TSI also argued that M.G.L. c. 93 § 82 did not apply because the gyms did not “substantially change” their operations. Instead, TSI asserted that its gyms merely temporarily suspended operating its fitness clubs in compliance with Massachusetts law, which was not a “change in operations” as defined within the provision. TSI further argued that M.G.L. c. 93 § 82 relates to cancellation of contracts which did not apply because the plaintiffs were suing over the collected dues, not a cancelled contract, and it appeared that the majority of the proposed class intended to remain with gym members once TSI reopened its fitness centers. Furthermore, TSI contended that at least three of the plaintiffs had their challenged membership dues already refunded and therefore lacked Article III and statutory standing for not having sustained any legal injury.
Similarly, the Labib plaintiffs in California alleged that 24 Hour Fitness “misrepresented and/or omitted the trust content and nature of [its] services” by closing all of its gyms nationwide indefinitely on March 16, 2020, yet continuing to charge members monthly fees for its advertised 24-hour access. The plaintiffs cited Cal. Civ. Code § 1812.85 and argued “[h]ere, Defendant advertises that its gyms are open and accessible 24 hours per day, when, in fact, it charges customers full price of monthly members when 100 percent of its gyms are closed. Accordingly, Plaintiff and Class members are entitled to refunds for all fees paid while Defendant’s gyms were and remain closed.”
24 Hour Fitness argued in its motion to dismiss that when the gym notified members of the closures, it assured members that their memberships would “be extended for the same period that [its] clubs will be temporarily closed.” In addition, it asserted that the membership agreement specifically indicates that the company’s name is not a representation of access anytime, anywhere. In making these arguments, 24 Hour Fitness relied on the provision in its membership agreement that further provides that memberships would be extended “for the same period [a] Club of Enrollment was closed or completely unavailable” if closed or unavailable “for more than 30 consecutive days.”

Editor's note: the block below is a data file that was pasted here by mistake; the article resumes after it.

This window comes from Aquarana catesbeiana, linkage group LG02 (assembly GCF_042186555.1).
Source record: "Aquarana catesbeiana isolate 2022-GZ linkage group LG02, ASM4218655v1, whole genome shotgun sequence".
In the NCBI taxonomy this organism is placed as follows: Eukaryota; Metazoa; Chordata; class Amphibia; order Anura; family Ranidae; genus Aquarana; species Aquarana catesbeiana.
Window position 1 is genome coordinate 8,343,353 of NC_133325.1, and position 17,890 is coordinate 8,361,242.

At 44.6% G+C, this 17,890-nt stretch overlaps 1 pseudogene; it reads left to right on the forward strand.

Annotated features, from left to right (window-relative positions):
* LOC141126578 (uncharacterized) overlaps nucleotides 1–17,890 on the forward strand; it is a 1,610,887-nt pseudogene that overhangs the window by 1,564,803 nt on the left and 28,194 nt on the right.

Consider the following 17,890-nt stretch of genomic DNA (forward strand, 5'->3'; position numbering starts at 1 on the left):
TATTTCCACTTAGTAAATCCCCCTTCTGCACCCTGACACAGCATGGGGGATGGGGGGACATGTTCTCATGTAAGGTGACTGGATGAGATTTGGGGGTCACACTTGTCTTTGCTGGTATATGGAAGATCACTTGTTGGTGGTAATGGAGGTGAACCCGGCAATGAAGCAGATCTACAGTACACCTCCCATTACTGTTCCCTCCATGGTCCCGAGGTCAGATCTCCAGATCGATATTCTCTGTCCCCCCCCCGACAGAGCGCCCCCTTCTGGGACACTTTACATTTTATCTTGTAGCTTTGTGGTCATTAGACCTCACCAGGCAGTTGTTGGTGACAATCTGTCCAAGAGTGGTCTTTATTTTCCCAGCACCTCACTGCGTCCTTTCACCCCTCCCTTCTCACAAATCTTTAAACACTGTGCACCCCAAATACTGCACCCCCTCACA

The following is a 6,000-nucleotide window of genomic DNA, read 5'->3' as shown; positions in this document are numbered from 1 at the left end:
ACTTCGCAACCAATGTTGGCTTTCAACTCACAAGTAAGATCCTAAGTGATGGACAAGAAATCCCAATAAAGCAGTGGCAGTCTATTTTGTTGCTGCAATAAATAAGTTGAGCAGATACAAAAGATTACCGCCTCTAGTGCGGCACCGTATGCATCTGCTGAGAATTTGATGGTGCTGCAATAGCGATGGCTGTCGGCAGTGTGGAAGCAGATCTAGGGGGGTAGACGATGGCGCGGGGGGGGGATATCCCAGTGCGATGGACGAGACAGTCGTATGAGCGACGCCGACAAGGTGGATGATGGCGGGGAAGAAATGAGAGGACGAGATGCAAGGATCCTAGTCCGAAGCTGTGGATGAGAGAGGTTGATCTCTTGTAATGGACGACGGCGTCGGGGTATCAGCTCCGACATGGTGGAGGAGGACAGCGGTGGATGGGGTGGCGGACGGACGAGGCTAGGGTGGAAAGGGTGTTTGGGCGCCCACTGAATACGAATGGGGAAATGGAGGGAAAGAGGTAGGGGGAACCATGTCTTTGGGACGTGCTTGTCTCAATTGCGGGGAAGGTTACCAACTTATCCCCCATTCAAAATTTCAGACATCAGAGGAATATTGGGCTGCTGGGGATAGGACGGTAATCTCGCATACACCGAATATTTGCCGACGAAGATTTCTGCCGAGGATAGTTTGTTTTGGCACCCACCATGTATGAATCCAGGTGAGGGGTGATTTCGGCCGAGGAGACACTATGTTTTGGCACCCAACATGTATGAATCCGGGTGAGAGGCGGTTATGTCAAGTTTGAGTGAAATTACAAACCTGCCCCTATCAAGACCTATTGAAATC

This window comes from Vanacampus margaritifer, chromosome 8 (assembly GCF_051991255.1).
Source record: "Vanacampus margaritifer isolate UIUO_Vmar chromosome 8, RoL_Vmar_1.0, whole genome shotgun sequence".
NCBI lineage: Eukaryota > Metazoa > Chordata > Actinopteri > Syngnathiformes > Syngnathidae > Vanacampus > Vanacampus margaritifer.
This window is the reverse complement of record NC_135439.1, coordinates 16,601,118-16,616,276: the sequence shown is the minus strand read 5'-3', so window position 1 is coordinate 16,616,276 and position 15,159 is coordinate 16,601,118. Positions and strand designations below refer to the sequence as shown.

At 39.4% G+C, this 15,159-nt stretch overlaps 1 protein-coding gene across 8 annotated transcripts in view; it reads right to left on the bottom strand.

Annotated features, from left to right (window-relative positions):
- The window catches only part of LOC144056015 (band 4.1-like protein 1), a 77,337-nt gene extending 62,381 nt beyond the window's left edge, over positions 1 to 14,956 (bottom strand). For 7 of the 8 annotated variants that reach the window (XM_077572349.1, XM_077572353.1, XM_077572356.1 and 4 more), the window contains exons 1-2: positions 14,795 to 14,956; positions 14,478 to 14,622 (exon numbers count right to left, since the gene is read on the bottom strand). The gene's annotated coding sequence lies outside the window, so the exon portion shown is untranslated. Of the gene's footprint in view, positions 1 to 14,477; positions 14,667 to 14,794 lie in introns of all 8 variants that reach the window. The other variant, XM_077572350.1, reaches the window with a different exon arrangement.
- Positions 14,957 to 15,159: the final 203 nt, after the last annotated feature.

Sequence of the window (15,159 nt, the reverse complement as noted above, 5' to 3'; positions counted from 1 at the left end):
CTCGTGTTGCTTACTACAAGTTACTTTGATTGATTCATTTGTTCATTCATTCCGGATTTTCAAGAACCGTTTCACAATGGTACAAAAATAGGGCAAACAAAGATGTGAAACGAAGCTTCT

Finally, in Cuenco, plaintiffs bring a class action against ClubCorp for continuing to charge monthly fees while its members did not have access to any of its private social clubs during the shutdown. Relying on contractual rights, ClubCorp filed a motion to dismiss primarily arguing that the membership agreements explicitly state that the clubs were entitled to collect membership dues even if their facilities are temporarily closed. ClubCorp also pointed to the fact that it mitigated any injury by issuing members club usage credit along with offering online services and virtual offerings for the time the club facilities were closed. Alternatively, based on the arbitration agreement with a class action waiver set forth in the membership bylaws, ClubCorp moved to compel the case to arbitration.
The motions to dismiss in the Delvecchio, Labib and Cuenco cases, as well as the motion to compel arbitration in Cuenco, are all currently pending. Given that health, fitness and social clubs around the country face the prospect of another round of closures in the midst of what appears to be a resurgence of government-imposed operations restrictions, it will be worth monitoring how these three cases, along with other similar COVID-19 related class actions across the country, are litigated and resolved.